• By: Samantha Lapierre

The Great Works of Marisa Gallemit

“Big Red.” Photo courtesy of Jackpine

Marisa Gallemit is a bilingual woman of color, a visual artist and she can make a mean ‘Old Fashioned’ upon request.

Tabarnac photo by Remi Theriault
“Tabarnac.” Photo courtesy of Remi Theriault

Always fascinated by visual language, Gallemit studied film theory at Carleton University, and has also studied film production at the prestigious New York Film Academy.

Gallemit stumbled upon her unique creative vision while owning a bike shop. She loved to change flat tires for customers, but noticed that the flat tubes would be discarded week after week.

Gallemit decided to put the tubes to use, and this was the beginning of Gallemit’s love story with bike tubes and the unconventional as pieces for her art. Gallemit has since used bike tubes to make over a dozen bike tube feathered wings.

Deconstructing discarded items is what Gallemit does best. In the past, she had used her old student films, her wedding dress, a friend’s tuxedo and debris from past relationships as items for her work.  

Wings photob by Jackpine
“Wings.” Photo courtesy of Jackpine

“I am into the notion that objects are imbued with life, and I am trying to tap into that inherent material energy when I make things,” Gallemit says.

Gallemit says that her art is autobiographical, serving as a snapshot of her life when they were conceived.

Gallemit’s recent installation, the Cheerleader Project, was shown at Nuit Blanche Ottawa+Gatineau, as well as the Ottawa Art Gallery. The project was born out of an attempt to shake off a creative dry spell that Gallemit had experienced. Gallemit explains that the piece became a physical representation of her reclaiming her artistic imagery.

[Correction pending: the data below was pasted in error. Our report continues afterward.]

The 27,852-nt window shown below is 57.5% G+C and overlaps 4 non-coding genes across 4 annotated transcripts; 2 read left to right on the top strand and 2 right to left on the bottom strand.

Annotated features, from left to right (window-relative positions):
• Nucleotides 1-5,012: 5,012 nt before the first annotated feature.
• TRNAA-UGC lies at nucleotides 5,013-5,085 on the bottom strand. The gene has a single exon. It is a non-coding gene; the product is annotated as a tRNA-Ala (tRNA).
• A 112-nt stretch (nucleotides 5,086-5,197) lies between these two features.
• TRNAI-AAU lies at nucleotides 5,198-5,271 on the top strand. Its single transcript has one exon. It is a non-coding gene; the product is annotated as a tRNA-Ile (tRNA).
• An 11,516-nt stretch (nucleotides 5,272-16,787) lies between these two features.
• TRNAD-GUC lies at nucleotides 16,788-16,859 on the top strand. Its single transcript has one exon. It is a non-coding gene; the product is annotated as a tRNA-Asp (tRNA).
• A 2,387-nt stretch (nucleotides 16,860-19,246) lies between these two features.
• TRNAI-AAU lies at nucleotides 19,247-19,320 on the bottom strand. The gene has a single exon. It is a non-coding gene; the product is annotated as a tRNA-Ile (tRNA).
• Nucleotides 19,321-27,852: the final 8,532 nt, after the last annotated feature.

Materiality is the drive behind Gallemit’s work. Gallemit describes the items she uses as ones that are products of a modern, industrialized, and consumer society. Gallemit hopes that her deconstruction and reconstruction of these materials can serve as a reminder of unrestraint and ease.

Inspired by female artists such as Rebecca Horn, Sheila Hicks, Ruth Asawa and Ursula Johnson, Gallemit loves artists who use fibre and sculpture in astonishing ways.

Cheerleader Project 2 photo by Julia Forrester
“Cheerleader Project.” Photo courtesy of Julia Forrester

One look at Gallemit’s art, and you can see that Gallemit loves using objects in astonishing ways, too.

Gallemit is fond of Ottawa and the dedicated and supportive artists who call it home.

“I feel deeply committed and engaged with our community here. It’s a challenge being an artist in a (by-and-large) conservative government town, but despite that there is a wealth of big talent here. And more than that there is a lot of heart.”

From the artist run-centers and jam spaces to Ottawa’s large galleries, Gallemit says that she feels lucky to live in an area that provides opportunities to learn and grow.

Gallemit admires a wide variety of local artists, including visual artists Drew Mosley, Rémi Theriault, Amy Thompson, Melanie Authier, and Maura Doyle, to filmmakers Travis Boisvenue, Michael Ostroff, Ariel Smith and Lesley Marshall.

Cheerleader Project photo by Julia Forrester
“Cheerleader Project.” Photo courtesy of Julia Forrester

Currently, Gallemit is working on a public art installation for the City of Mississauga with Michael Simon and Taline Jirian for late November. The installation involves over 50 oak trees and 50,000 feet of parachute cord. It is Gallemit’s biggest project to date, and is sure, as always, to amaze.

You can find more information about Gallemit by visiting her website.